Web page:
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  • Writer's pictureHannah Vindigni

The Moth in the Terrarium

I moved to the Metairie area about six months ago. I am not new to moving! With two countries, five states, and ten cities under my belt you could even say I am somewhat of an expert. At least, an expert in knowing how difficult it can be to make friends.

When I lived in North Carolina it took me well over a year to decided to put myself out there and meet new people. I found life-long friendships and a wonderful community by joining Crossfit Rolesville (NCMVMNT) and when I recently moved back to Louisiana, I decided I wasn’t going to wait a whole year to do the same. I googled “Crossfit near me”, and found myself at the doors of Achilles Crossfit. I quickly joined in with the 6:30pm class, started back with the movements that I love, and slowly but surely began to make new acquaintances. I also decided I was going to get the most out of this membership, and the cool thing about Achilles is they also have a dance studio in house called, “Move”. Now anyone who knows me, knows I love to dance. I saw a room full of people dancing, laughing, and enjoying themselves and quickly signed up for the “Beginner’s Hip Hop” class. I was pumped to say the least.

The day arrived for my class and I put on my favorite pair of yoga pants, wiggled into my too snug sports bra, and put on an oversized T-shirt with some leopard print tennis shoes. I grabbed my gym-bro sized water jug and headed out the door. I. Was. Ready. I was the first to arrive at the class because, well…anxiety makes me early for literally everything. I signed in and began to stretch and limber up. Soon the other dancers began to trickle in, one by one, and the class filled up pretty quickly. The warm up began and I noticed that everyone stretching was…abnormally flexible?? “Eh…they must have been doing these classes for a while”, I muttered to myself as I tried to make my legs stretch as long as theirs.

The class moved on into the warm up and then the song was announced. We would be dancing to “Hollaback Girl” by Gwen Stefani. “Perfect! A song I know!” I thought excitedly as they began to go over the choreography and break the movements down. Now, anyone who knows this song knows the tempo is rather…upbeat. And by upbeat I mean it felt like a song on fast forward. They were poppin and lockin and droppin, and by the time I popped they were already locked, and by the time I locked they had already dropped.  It quickly dawned on me that I was literally the only beginner dancer in the room and that when they said “Hip Hop for Beginners” they didn’t mean “Dancing for Beginners”. All of these people had likely danced their whole lives. Here I was in my old adidas, with my muscular, crossfitty, wide-ass shoulders and lanky long arms and how the hell did that girl get her body to move like that? And.....oh no! This shit really was bananas (pun intended as I pause to laugh at myself).

The old Hannah would have grabbed her gym- bro sized water jug and hightailed it the heck out of there. I quickly felt overwhelming anxiety and fear creep in. I felt like the odd one out, the moth in a terrarium full of butterflies and I wanted OUT. But, I stopped myself. Some of the things I had been encouraging myself to do in the midst of my general and social anxiety was to try new things, be okay with failure, and try not to worry about what other people think of me. And lucky me! That day I got to try all three. I took a deep breath and reminded myself that my failures don’t define me and that I am a bad a$$ b*%ch who can dance off beat if she wants to (sorry mom). Proud to say I finished that whole class and popped and locked and dropped just as much as everyone else…maybe just a second or two behind.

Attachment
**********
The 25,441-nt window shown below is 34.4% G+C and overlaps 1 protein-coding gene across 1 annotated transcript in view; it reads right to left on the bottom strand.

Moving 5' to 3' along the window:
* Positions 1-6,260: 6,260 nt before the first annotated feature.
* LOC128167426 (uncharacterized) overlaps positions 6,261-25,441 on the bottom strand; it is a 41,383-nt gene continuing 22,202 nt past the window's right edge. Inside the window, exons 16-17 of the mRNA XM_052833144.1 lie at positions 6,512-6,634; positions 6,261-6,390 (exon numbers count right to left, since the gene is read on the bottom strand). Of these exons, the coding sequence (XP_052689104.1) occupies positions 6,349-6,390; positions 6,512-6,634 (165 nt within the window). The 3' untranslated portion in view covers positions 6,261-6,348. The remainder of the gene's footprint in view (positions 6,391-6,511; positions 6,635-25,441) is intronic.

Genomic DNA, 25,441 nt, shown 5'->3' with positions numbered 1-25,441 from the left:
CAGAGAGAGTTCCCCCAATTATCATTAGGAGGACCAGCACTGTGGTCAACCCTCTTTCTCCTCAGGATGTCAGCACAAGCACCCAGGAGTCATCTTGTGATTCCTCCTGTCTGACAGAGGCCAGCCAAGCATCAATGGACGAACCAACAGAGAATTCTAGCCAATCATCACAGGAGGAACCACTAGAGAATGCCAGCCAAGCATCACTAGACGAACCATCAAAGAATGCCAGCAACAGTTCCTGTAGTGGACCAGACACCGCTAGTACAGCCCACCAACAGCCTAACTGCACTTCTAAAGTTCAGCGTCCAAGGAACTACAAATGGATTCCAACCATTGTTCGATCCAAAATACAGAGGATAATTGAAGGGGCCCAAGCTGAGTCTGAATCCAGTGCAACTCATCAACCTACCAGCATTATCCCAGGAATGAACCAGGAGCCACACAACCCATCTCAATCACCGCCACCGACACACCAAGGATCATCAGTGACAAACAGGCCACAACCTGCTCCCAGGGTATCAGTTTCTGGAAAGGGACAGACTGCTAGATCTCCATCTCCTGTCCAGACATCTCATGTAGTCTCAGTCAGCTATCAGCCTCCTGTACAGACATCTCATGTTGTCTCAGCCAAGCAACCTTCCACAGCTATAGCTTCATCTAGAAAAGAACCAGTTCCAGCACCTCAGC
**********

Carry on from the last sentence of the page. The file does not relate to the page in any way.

Anxiety has a way of making you feel like you don’t belong. No, literally. If you’re like me, your anxious ego’s dialogue LOVES to tell you how different you are and how you are taking up too much space. This is a feeling I have always struggled with and it has taught me to be silent when I should speak, sit down when I should stand up, and hide in the cape’s shadows when I should be letting my lighthouse shine. It isn’t just a fear of being noticed for doing something wrong, it’s a fear of being noticed at all because you have let the belief that you aren’t good enough and the fear of failing run the show and crack their whip.

That day at the dance studio reminded me of how prevalent those anxious and limiting beliefs have been in my life. And that day, I didn’t let them win. But how many other times have I? How many times have I let the fear of being different or the fear of failure keep me from exploring opportunities, meeting new people, and having fun? Too many to count if I am honest. If I had left in the middle of dance class I would have missed out on meeting some really cool people and having some really meaningful conversation afterward. (Shout out to the people at MOVE! Y'all are so nice and so encouraging)

A gentle reminder (to myself and others) that just like without darkness, there is no light – without failure there is no success, and the only time you TRULY fail is when you stop trying. Failing doesn't have to be the period at the end of your sentence. It can be a comma if you allow it to be. And what’s so bad about failing anyway? Stand up, shake off the dust, and try again. Fix it if you can, learn from it if you can’t, and for goodness’s sake STOP believing that you are the sum of your mishaps and mistakes. Beautiful soul, you are so much more.

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